Events Calendar
Nov 24
18:00 - 19:30
Medical care during World War I - Dr Leo Van Bergen
First World War Seminar Series

During World War I the enormous amount of wounded and sick called for drastic medical measures. Medicine had to adapt to the new circumstances. The numbers of physicians and nurses participating in military or humanitarian medicine grew enormously. Question is: did this only affect size and numbers, or character as well? Is wartime medical care in essence the same as peacetime medical care, or is it fundamentally different? In his lecture Dutch historian Dr. Leo van Bergen - author of numerous articles on medicine and war and two books relating World War I, the non-fictional Before my Helpless Sight and the fictional Among the Dying - will try to answer this question. He will first sketch the character of the war, the way medicine tried to deal with this, and then go into how this affected medics and medical care.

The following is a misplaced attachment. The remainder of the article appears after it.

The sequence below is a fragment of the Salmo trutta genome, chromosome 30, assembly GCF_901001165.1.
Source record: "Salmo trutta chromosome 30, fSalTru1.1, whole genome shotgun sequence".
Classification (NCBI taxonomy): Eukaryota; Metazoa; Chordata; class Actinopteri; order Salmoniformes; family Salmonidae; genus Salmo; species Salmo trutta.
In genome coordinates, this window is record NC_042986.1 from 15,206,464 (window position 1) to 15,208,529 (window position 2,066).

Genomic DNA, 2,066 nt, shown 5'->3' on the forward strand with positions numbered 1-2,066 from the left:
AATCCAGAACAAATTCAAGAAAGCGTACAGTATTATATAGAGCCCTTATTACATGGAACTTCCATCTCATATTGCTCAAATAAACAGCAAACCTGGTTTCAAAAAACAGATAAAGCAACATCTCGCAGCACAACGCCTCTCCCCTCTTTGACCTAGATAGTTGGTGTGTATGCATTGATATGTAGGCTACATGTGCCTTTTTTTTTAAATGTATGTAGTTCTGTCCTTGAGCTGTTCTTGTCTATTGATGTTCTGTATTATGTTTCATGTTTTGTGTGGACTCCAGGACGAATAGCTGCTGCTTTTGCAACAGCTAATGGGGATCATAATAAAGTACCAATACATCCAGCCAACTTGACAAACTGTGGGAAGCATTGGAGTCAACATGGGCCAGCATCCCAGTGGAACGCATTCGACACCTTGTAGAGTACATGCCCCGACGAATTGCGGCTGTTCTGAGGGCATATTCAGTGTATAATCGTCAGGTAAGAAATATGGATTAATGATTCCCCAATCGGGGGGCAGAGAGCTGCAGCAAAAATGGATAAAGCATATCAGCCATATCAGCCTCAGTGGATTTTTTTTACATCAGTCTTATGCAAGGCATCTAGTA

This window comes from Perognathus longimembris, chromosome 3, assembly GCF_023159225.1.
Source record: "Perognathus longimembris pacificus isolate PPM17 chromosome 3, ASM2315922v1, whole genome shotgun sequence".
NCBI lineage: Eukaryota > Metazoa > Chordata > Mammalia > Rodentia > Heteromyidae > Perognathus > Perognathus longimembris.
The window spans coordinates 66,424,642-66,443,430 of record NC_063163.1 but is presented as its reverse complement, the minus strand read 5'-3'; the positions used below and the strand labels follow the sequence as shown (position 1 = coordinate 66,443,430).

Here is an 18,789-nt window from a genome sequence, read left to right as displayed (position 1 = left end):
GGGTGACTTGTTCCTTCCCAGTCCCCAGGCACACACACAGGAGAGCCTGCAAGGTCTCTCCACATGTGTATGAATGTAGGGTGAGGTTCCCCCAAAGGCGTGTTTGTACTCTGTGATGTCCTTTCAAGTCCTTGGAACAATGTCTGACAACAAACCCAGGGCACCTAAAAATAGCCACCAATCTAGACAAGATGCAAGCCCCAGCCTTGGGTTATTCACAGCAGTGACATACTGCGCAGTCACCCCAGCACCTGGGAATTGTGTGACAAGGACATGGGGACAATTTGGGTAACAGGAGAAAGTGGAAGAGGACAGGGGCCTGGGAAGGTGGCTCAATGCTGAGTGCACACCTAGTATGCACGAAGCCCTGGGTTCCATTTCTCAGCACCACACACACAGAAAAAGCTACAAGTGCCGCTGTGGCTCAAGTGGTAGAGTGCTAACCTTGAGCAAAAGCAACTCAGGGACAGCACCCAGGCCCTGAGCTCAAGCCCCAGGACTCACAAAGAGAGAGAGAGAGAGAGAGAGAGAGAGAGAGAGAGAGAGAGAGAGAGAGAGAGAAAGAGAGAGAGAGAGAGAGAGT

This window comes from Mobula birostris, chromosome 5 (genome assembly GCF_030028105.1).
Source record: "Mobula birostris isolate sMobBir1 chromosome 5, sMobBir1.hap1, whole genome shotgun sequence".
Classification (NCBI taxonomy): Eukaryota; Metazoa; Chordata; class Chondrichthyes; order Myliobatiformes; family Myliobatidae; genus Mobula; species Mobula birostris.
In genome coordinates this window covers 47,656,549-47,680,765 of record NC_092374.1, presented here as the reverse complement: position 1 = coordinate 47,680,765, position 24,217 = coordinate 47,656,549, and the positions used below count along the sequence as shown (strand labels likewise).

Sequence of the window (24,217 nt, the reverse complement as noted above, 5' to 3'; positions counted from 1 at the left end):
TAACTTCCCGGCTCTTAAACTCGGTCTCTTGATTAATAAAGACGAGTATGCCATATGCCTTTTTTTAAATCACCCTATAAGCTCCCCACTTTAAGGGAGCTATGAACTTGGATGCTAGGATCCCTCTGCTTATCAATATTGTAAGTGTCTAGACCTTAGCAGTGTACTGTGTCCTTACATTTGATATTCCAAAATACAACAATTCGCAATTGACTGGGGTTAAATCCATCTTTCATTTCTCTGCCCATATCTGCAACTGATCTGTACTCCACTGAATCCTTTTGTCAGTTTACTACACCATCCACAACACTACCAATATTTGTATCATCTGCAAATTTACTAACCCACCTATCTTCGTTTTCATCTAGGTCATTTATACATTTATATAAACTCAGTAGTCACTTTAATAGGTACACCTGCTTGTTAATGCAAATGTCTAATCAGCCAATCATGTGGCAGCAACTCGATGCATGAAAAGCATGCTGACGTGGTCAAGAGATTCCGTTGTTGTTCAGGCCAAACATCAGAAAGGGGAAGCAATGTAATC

Dr. Leo Van Bergen's research is focused on the history of war and peace and the relationship between war and medicine, with an interest in subjects such as the Dutch Red Cross. He is attached to the Dutch Institute for Military History and is on the editorial board of the peer-reviewed magazine Conflict, Medicine and Survival.

In Flanders Fields Museum, Gateways to the First World War and the University of Kent present a series of eight seminars, free and open to all.

Seminars will take place in Canterbury during the autumn term and in Ypres during the spring term.

Visit the event web page


Seminar Room 13,
Keynes College,
University of Kent,
United Kingdom


Open to All,


Contact: Zoe Denness


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Last Updated: 10/01/2012